Infant epidurals are daunting because of the small margin of error in catheter insertion and pharmacological dose selection. The median depth of the epidural space in the present study was 11 mm. The ‘give’ of the ligamentum flavum is harder to detect in infants due to the higher extracellular fluid content. There are also pharmacological considerations, including the patients’ immature renal and liver functions, and their lower level of plasma-binding proteins, resulting in the potential for toxicity and a more permeable blood-brain barrier to local anaesthetics. The first signs of toxicity in infants are usually severe, such as convulsions, arrhythmias or cardiorespiratory arrest. Our department’s drug dosage protocol is similar to those in international recommendations.(4) An optimal catheter tip position enables relatively low doses of anaesthetic solution to achieve the desired effect. Despite evidence showing the lower success rate of the lumbar approach in inserting epidural catheters to the thoracic level, this technique is still used.(5) Due to our small study population, we could not reliably show whether failure rates or the incidence of breakthrough pain was higher with the lumbar approach. The institution does not routinely use epidurograms to confirm the epidural catheter tip position due to the risk of radiation.

Our results suggest that the use of fentanyl as an adjunct in epidural analgesia reduces the likelihood of postoperative breakthrough pain. This is supported by a randomised trial, which showed that the addition of 2 mcg/mL fentanyl to epidural bupivacaine improved post-thoracotomy pain in infants without any increase in side effects.(6) Opioids bind to the pre- and postsynaptic receptors in the dorsal horn, modulate nociceptive input and have a local-anaesthetic sparing effect.

The complications in these cases were mainly technical problems resulting in the premature discontinuation of epidural analgesia; 26% of the catheters were removed prematurely due to catheter disconnection, leakage or obstruction. This figure is high compared to an adult case series in which Bouman et al reported a 13.3% incidence of technical problems resulting in premature epidural catheter removal.(7) Catheter disconnection was the most common cause in our case series although Luer lock connectors were used between the epidural catheter, filter, infusion tubing and drug syringe. In our institution, most catheter disconnections were not witnessed and the epidural catheters were subsequently removed. Ways to mitigate this problem include limiting the number of connection points or strengthening them with adhesives. Catheter leakage at the skin exit site also occurred due to the disparity between the size of the Tuohy needle and that of the catheter used for the catheter-through-needle technique. Tissue glue or subcutaneous tunnelling may be useful in preventing leakage.(8)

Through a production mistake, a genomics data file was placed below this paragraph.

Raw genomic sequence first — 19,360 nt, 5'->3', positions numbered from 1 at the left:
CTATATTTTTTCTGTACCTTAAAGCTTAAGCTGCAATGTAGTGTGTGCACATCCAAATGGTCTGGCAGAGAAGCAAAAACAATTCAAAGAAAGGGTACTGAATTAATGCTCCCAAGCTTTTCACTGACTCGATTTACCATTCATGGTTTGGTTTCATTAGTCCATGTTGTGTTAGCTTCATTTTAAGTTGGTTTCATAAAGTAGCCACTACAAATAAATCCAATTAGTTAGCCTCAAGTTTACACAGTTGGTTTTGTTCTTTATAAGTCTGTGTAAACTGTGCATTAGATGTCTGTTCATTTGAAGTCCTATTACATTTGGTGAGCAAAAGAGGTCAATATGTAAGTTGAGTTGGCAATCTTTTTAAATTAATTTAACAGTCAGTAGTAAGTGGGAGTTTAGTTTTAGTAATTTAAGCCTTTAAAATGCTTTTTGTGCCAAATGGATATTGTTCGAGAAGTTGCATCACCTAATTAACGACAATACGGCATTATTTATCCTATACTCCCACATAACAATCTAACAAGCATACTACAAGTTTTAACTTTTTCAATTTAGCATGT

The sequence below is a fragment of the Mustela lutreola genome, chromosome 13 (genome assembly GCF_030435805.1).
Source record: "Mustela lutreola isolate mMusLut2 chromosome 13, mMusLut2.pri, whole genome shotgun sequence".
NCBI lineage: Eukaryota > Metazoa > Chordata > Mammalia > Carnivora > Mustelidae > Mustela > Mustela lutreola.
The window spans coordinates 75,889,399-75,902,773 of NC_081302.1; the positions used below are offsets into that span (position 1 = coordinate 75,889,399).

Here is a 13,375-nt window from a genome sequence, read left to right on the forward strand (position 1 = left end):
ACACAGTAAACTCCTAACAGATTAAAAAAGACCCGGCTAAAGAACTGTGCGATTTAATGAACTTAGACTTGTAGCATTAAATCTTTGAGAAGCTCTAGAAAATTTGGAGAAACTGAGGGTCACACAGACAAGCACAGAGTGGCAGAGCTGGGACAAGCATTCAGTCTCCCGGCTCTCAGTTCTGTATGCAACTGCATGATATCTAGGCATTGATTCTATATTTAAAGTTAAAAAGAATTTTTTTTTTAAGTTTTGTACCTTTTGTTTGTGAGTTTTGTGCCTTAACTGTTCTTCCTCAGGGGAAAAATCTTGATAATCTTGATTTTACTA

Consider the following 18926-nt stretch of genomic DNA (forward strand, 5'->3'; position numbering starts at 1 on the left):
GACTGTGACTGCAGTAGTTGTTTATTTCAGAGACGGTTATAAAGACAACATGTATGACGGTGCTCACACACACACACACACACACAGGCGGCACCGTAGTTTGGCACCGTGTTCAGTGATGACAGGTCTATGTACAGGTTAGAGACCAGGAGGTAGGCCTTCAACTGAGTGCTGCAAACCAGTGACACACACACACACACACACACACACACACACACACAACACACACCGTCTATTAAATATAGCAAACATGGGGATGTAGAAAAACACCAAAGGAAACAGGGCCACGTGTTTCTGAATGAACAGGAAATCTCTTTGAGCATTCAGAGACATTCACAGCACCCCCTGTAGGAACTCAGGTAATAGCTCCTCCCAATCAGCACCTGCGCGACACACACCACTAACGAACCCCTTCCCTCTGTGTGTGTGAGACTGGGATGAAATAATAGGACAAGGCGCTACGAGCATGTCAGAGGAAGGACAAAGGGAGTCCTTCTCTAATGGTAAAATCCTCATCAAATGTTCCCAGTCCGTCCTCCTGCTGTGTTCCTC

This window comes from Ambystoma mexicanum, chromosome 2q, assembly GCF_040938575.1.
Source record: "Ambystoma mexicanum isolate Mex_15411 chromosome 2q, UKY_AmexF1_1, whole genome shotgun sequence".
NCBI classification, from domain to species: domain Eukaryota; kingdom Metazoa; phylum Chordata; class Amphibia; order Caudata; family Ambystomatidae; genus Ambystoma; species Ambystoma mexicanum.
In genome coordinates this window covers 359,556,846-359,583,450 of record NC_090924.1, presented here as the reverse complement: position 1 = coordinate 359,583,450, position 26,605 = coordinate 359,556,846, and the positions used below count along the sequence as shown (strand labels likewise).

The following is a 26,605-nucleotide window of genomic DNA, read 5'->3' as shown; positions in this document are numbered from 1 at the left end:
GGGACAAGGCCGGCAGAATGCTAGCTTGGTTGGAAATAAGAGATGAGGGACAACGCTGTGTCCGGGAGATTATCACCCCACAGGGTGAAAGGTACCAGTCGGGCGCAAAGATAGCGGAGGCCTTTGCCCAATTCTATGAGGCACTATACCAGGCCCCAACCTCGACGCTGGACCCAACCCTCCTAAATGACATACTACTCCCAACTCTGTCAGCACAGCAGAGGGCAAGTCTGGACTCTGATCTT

Although postoperative fever in children is common and only a very small proportion of cases are associated with a septic process,(9) epidural catheter-related infections can be devastating and hard to diagnose or treat.(10) The features of neuraxial infections can also be difficult to detect. Hence, sterile insertion techniques should be emphasised and vigilant postoperative monitoring is necessary. As the rate of catheter colonisation by bacteria is higher in caudal catheters, we prefer the thoracic approach to epidural analgesia.(11,12)

To the best of our knowledge, there are few studies on epidural analgesia in young children. Earlier studies of neuraxial techniques used on infants arose from a need to avoid general anaesthesia in high-risk groups. Bösenberg described the largest series of 211 lumbar and 29 thoracic epidural catheters in infants undergoing major surgery.(13) The study reported good intraoperative analgesia with satisfactory analgesia in the postoperative period, with the majority managed by intermittent bupivacaine top-ups. Complications included one dural puncture, one seizure after bolus top-up, and 15 cases of bradycardia that required treatment with anticholinergics. Postoperative management and outcomes of the epidural analgesia were not discussed.

It is necessary to carefully select patients to maximise the benefit-risk ratio. In our institution, healthy infants who underwent major abdominal surgeries with significant postoperative pain were considered for epidural analgesia. Factors that helped the institution to achieve good outcomes included ensuring that epidural catheterisation was only performed by specialist paediatric anaesthetists and its practice of twice-daily assessments by a consultant-led acute pain service, close monitoring in the HDU, active management of the catheters and multidisciplinary, patient-centred care. In such a setting, epidural analgesia provided good pain relief and facilitated postoperative tracheal extubation without significant complications.

As the present study was retrospective and covered a 14-year period, there was data from only a small number of epidural catheters. In addition to the known flaws of retrospective studies, the primary success rate in our cohort may also have been overestimated, as epidural catheterisations that were attempted but unsuccessful might have been missed. We defined successful epidural analgesia through clinical observations of pain relief, which was the current standard of care. However, there are alternative methods, such as using electrocardiograph signals or nerve stimulation guidance to locate the catheter tip position.(14,15) Compared to a case series by Shenkman et al on low-weight infants, we did not experience any major complications such as apnoea, bradycardia, reintubation or catheter site infection.(16) This was likely due to the better health of our cohort and the institution’s use of short-acting opioid fentanyl only in infants aged > 6 months. Complications might also be underestimated in the study, especially minor complications. Although patients were discharged from acute pain service follow-up on the day after the termination of epidural analgesia, we may need to look into establishing a formal longer-term follow-up system to assess for delayed complications.

In conclusion, our data suggests that in experienced hands, specialised settings and active management, the success rate of epidural analgesia in infants undergoing major abdominal surgeries is high and without major incident.